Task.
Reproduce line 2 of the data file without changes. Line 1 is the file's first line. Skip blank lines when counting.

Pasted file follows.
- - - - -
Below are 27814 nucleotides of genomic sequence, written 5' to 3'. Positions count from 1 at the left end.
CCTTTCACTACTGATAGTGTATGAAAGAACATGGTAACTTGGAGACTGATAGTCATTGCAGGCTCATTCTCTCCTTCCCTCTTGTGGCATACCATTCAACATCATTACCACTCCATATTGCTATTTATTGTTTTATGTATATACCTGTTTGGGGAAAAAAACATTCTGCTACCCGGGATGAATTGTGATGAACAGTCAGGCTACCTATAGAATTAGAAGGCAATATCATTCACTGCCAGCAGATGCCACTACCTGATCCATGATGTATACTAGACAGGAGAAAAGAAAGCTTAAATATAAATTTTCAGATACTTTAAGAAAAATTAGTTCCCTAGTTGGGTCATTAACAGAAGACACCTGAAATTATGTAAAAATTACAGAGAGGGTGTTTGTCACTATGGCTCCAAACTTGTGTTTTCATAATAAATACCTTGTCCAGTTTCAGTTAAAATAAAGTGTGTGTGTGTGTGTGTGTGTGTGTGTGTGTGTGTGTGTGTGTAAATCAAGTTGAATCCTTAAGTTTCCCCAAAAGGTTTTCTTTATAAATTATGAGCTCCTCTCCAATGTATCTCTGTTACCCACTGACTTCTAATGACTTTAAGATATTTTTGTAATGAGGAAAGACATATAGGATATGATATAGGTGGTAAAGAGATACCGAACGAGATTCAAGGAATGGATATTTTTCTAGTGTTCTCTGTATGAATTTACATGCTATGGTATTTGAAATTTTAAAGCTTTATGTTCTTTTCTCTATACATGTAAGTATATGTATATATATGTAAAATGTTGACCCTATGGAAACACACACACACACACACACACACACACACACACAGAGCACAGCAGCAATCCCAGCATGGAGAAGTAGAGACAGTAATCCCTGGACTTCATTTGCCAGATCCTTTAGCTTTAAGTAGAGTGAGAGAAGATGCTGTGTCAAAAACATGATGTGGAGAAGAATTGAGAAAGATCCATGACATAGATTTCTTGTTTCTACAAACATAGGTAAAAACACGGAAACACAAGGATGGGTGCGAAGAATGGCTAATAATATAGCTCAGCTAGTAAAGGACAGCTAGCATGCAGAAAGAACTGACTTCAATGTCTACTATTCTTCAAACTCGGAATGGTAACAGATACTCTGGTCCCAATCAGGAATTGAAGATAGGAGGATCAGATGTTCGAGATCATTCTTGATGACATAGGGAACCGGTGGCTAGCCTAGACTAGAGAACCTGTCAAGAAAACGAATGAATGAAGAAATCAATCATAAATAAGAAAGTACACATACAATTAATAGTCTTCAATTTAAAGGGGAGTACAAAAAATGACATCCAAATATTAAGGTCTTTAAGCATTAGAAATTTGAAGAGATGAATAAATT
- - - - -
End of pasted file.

CCTTTCACTACTGATAGTGTATGAAAGAACATGGTAACTTGGAGACTGATAGTCATTGCAGGCTCATTCTCTCCTTCCCTCTTGTGGCATACCATTCAACATCATTACCACTCCATATTGCTATTTATTGTTTTATGTATATACCTGTTTGGGGAAAAAAACATTCTGCTACCCGGGATGAATTGTGATGAACAGTCAGGCTACCTATAGAATTAGAAGGCAATATCATTCACTGCCAGCAGATGCCACTACCTGATCCATGATGTATACTAGACAGGAGAAAAGAAAGCTTAAATATAAATTTTCAGATACTTTAAGAAAAATTAGTTCCCTAGTTGGGTCATTAACAGAAGACACCTGAAATTATGTAAAAATTACAGAGAGGGTGTTTGTCACTATGGCTCCAAACTTGTGTTTTCATAATAAATACCTTGTCCAGTTTCAGTTAAAATAAAGTGTGTGTGTGTGTGTGTGTGTGTGTGTGTGTGTGTGTGTGTGTAAATCAAGTTGAATCCTTAAGTTTCCCCAAAAGGTTTTCTTTATAAATTATGAGCTCCTCTCCAATGTATCTCTGTTACCCACTGACTTCTAATGACTTTAAGATATTTTTGTAATGAGGAAAGACATATAGGATATGATATAGGTGGTAAAGAGATACCGAACGAGATTCAAGGAATGGATATTTTTCTAGTGTTCTCTGTATGAATTTACATGCTATGGTATTTGAAATTTTAAAGCTTTATGTTCTTTTCTCTATACATGTAAGTATATGTATATATATGTAAAATGTTGACCCTATGGAAACACACACACACACACACACACACACACACACACAGAGCACAGCAGCAATCCCAGCATGGAGAAGTAGAGACAGTAATCCCTGGACTTCATTTGCCAGATCCTTTAGCTTTAAGTAGAGTGAGAGAAGATGCTGTGTCAAAAACATGATGTGGAGAAGAATTGAGAAAGATCCATGACATAGATTTCTTGTTTCTACAAACATAGGTAAAAACACGGAAACACAAGGATGGGTGCGAAGAATGGCTAATAATATAGCTCAGCTAGTAAAGGACAGCTAGCATGCAGAAAGAACTGACTTCAATGTCTACTATTCTTCAAACTCGGAATGGTAACAGATACTCTGGTCCCAATCAGGAATTGAAGATAGGAGGATCAGATGTTCGAGATCATTCTTGATGACATAGGGAACCGGTGGCTAGCCTAGACTAGAGAACCTGTCAAGAAAACGAATGAATGAAGAAATCAATCATAAATAAGAAAGTACACATACAATTAATAGTCTTCAATTTAAAGGGGAGTACAAAAAATGACATCCAAATATTAAGGTCTTTAAGCATTAGAAATTTGAAGAGATGAATAAATT